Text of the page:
German ratings minnow takes aim at US whales
THE latest European challenge to the all-powerful US credit ratings agencies doesn’t come from the continent’s financial capital Frankfurt but Berlin, better known for raves than banking.
“We want to become the European voice on the ratings market,” says Torsten Hinrichs, chief executive of Scope Ratings.
From his office overlooking the huge Tiergarten park, Mr Hinrichs outlines grand ambitions of his own.
His firm is owned by wealthy, traditional German economic players, including the Schoeller family whose businesses stretch from an eponymous bank to textile to oilfield equipment, and Stefan Quandt, the billionaire heir to a big chunk of BMW.
Now Scope Ratings is attempting what others have failed at in challenging the dominance of the three massive ratings agencies.
Moody’s, Fitch, and Standard and Poor’s currently control 92 percent of the European ratings market.
Companies and institutions that borrow money pay the agencies to evaluate their creditworthiness.
The highest score on offer is the sought-after “triple-A” – and the better the score, the easier it is to raise money on favourable terms.
Scope notched up a big milestone in August, signing up its first client on the benchmark DAX 30 index of leading German shares in Munich-based industrial gases firm Linde.
But Scope is still far from the gargantuan scale of the US agencies, accounting for just 0.14pc of the European market in 2014, according to the European Securities and Markets Authority (ESMA), and around 1pc more recently, Scope’s own internal estimates suggest.
Scope has so far been able to raise money every time it has wanted to expand, allowing it to focus on growth rather than profitability.
Mr Hinrichs acknowledges that the agency is losing money, although he keeps the figures close to his chest.
ESMA has licensed 26 ratings agencies in Europe, making for a fragmented market on the continent.
Scope hopes to change that, and has spent US$22.7 million opening offices in Paris, Milan and Madrid over the past three years.
The agency currently has 60 employees, 35 of them analysts.
“We’re in talks with other European agencies,” Mr Hinrichs said. “We can all see the aim of creating a counterweight to the Americans.”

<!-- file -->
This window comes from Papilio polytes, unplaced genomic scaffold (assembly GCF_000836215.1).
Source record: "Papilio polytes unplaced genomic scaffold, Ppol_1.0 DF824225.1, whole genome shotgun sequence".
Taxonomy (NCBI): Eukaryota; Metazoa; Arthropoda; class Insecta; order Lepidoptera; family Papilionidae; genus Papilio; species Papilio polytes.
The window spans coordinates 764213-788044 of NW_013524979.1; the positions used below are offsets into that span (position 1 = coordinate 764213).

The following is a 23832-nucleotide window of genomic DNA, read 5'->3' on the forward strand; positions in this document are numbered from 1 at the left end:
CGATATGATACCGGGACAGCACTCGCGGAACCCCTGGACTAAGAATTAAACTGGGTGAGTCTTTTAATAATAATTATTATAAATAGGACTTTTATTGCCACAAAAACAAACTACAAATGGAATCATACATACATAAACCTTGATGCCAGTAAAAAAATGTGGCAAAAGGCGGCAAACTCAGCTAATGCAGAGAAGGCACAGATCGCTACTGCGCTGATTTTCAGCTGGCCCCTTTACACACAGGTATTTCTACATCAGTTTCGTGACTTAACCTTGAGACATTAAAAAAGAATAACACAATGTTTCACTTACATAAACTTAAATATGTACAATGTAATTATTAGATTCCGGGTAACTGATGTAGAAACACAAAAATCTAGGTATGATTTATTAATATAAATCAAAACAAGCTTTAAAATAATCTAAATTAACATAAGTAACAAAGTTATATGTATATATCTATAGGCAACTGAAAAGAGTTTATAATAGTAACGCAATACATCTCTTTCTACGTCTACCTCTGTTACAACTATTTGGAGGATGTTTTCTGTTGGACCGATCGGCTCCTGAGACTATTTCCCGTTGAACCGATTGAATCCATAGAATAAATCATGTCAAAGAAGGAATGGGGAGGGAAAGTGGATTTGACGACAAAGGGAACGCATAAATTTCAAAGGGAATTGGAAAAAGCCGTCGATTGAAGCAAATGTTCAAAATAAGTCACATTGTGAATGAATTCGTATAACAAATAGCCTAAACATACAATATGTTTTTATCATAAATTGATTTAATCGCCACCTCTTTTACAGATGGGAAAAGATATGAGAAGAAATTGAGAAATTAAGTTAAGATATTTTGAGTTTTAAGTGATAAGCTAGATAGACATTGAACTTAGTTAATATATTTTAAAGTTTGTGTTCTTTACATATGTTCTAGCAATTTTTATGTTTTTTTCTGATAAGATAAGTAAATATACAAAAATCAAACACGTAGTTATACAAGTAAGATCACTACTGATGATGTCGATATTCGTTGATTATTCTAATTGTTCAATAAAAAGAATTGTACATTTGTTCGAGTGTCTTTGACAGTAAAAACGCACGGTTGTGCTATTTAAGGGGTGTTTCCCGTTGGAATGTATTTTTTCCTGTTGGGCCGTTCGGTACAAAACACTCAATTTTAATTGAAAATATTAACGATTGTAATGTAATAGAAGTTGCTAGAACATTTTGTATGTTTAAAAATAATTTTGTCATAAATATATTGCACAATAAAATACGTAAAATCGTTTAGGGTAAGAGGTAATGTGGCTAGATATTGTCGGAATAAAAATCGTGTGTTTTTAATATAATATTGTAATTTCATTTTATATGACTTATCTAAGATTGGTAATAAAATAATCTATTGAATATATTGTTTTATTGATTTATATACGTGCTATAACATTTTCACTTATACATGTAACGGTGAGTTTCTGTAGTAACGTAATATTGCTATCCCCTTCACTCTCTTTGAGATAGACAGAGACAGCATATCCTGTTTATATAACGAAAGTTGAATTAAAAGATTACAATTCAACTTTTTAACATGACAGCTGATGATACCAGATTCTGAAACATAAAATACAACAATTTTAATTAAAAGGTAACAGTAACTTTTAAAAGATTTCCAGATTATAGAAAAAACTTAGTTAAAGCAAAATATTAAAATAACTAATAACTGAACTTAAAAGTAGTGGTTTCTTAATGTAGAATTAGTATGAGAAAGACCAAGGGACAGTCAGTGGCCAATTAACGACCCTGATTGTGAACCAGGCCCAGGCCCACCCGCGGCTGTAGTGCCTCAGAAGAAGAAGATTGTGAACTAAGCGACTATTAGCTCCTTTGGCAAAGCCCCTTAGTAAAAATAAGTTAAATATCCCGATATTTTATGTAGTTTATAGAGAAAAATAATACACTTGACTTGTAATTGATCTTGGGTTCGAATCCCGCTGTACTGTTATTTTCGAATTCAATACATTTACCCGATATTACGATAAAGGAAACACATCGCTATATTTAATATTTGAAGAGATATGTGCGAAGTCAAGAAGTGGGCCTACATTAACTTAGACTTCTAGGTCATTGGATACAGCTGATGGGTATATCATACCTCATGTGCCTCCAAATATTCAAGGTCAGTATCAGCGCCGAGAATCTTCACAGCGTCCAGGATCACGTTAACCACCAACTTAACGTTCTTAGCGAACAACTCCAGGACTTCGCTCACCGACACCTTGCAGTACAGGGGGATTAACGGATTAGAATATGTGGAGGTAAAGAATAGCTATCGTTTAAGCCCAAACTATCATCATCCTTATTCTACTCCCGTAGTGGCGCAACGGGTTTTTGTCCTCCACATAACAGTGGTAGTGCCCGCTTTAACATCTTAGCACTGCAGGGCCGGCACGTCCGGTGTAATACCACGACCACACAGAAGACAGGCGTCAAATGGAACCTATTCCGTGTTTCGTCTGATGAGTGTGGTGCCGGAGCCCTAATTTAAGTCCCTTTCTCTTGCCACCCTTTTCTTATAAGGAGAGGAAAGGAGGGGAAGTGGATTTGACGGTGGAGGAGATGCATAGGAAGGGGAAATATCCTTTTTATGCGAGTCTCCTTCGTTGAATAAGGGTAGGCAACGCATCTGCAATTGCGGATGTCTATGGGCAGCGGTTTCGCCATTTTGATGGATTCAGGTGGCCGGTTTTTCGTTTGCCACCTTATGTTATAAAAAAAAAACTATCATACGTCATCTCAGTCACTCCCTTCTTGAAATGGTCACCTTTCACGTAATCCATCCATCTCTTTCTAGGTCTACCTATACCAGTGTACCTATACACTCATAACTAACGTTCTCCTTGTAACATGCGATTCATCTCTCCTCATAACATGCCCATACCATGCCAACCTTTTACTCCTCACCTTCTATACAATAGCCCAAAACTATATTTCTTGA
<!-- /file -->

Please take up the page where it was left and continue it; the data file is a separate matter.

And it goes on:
He argues that “there has long been a demand for alternative approaches to ratings”, which take a nuanced view of European firms and offer “more realistic” prices compared with the “oligopolistic way of thinking” practised by US competitors.
Scope says it uses a more subjective, less robotic method of rating, as well as rewarding the unique strengths of European companies more generously than its counterparts across the Atlantic.
Whether firms are family-owned – seen in Europe as a guarantor of stability – their cash reserves and pensions commitments are some of the factors Scope says count for more in its model than that of the Americans.
Founded in 2002, Scope began by rating funds and small and medium sized enterprises, but has since broadened its ambitions to cover all kinds of asset classes.
By acquiring Germany’s Feri EuroRating, Scope has added government debt to its portfolio, currently rating 59 different nations’ bonds.
The task Scope faces is far from easy. It’s fighting a battle others have lost in the past, with German consultancy Roland Berger abandoning its own fledgling ratings agency in 2012 for lack of funds.
Politicians have bemoaned US dominance in ratings since the 2008 financial crisis, when some blamed the big ratings firms for failing to see the disaster coming.
Attempts to boost the European competition have sputtered. Scope hopes to buck the trend. –
Torsten Hinrichs, the head of Scope Ratings, believes his company can take on US ratings giants like Moody’s.